AudioReview – Picture Gallery – The most expensive speaker cable ever/ — Oh, brother.

Transparent OPUS MM – the new no-holds-barred flagship from Transparent Cable represent the latest advancements in networked cable only for the elite loudspeakers in the world. At $23,500 for an 8′ pair, clearly the most expensive cable ever produced. When comparing with the previous flagship, the Reference XL, one listener said: How much better could the Transparent Opus MM be than my much-loved Reference XL speaker cables. When I got them home and put them in my system they totally blew me away. I had them for 4 days and they made every recording better in a way I previously didn’t think possible. — from review

Yes, let’s ignore the laws of physics too.

  1. Tenaya says:

    The marketing guys at High End Audio manufacturers have been ignoring the laws of physics for decades with no apparent ill effects.

  2. Andrew says:

    I’m glad I read this before I went shopping…

  3. Miguel Lopes says:

    The audiophiles are very prone to suggestion… You can sell’em anything if you can convince them it’s better… Pure Gold cables… Platinum conectors… Whatever, they’ll swear they can gear the difference… That’s because they’re smarter than we common folks…

  4. Edward Dinovo says:

    I always thought Kimber Kable was supposed to be the best.

    Here’s a speaker company who eliminated the long analog cable altogether:

  5. Tom Buckner says:

    Since gold is a better conductor than copper, and doesn’t corrode, I’ll wager you could dip some gold necklace chains in rubber, screw the ends to your terminals, get equally good performance, and still have change left over from your 23 thou. Bling, bling.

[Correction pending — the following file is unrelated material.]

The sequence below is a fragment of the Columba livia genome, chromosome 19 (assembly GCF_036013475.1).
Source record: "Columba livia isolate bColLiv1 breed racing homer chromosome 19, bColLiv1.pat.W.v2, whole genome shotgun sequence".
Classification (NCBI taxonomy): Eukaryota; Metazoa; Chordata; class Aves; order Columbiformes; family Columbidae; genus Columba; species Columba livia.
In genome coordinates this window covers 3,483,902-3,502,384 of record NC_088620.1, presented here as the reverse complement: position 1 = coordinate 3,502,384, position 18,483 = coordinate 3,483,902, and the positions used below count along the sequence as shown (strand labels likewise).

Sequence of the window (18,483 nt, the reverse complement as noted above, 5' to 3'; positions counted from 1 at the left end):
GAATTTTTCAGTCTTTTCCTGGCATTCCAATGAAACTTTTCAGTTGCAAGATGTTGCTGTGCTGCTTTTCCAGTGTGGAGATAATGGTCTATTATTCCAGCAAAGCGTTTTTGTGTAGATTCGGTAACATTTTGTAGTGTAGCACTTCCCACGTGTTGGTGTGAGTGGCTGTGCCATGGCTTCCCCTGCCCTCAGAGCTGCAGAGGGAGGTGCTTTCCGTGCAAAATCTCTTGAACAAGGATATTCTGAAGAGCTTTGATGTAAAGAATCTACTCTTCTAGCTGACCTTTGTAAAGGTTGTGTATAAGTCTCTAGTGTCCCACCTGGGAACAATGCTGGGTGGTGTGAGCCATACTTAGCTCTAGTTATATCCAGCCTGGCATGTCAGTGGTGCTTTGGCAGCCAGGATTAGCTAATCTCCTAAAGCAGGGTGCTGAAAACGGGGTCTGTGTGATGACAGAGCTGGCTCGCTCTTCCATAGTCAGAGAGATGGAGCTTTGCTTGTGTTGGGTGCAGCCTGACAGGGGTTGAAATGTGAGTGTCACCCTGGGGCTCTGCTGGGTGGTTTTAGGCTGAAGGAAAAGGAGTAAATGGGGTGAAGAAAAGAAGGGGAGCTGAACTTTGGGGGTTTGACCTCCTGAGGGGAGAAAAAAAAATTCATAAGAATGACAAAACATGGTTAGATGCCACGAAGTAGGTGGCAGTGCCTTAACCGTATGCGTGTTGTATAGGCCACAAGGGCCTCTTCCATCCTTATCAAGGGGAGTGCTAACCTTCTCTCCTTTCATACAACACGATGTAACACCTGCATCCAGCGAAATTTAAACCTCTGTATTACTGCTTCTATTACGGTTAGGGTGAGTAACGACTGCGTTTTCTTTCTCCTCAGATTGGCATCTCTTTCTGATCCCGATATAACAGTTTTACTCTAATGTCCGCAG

6. g quaglia says:

    Anyone who would buy this either has too much money to spend or is deffinatly touching themselves.

  7. Adrian says:

    For quite some time, I’ve been of the opinion that it’s in the best interests of the audio industry to keep things analog as much as possible so that they can sell us expensive cables.

    Pushing a digital signal through a cable means a much less expensive cable (Despite Monster Cable’s claims) because as long as you can send something that will be interpreted as a 1 or a 0, then you’re fine. Plain vanilla phone cord supports enough bandwidth to pass a DVD-A signal. Let the speakers themselves handle the decoding. Assign a channel for each speaker, run power to each speaker (they’ll have their own power amps), then run a cheap ethernet cable from the player to the first speaker and daisy chain them together. Each speaker decodes it’s own channel and outputs it. There will need to be some control protocols so that you can control the volume and stuff, but otherwise, it could be that simple. You could wire up your entire Home theater system end to end for less than $100 including running power to each speaker.


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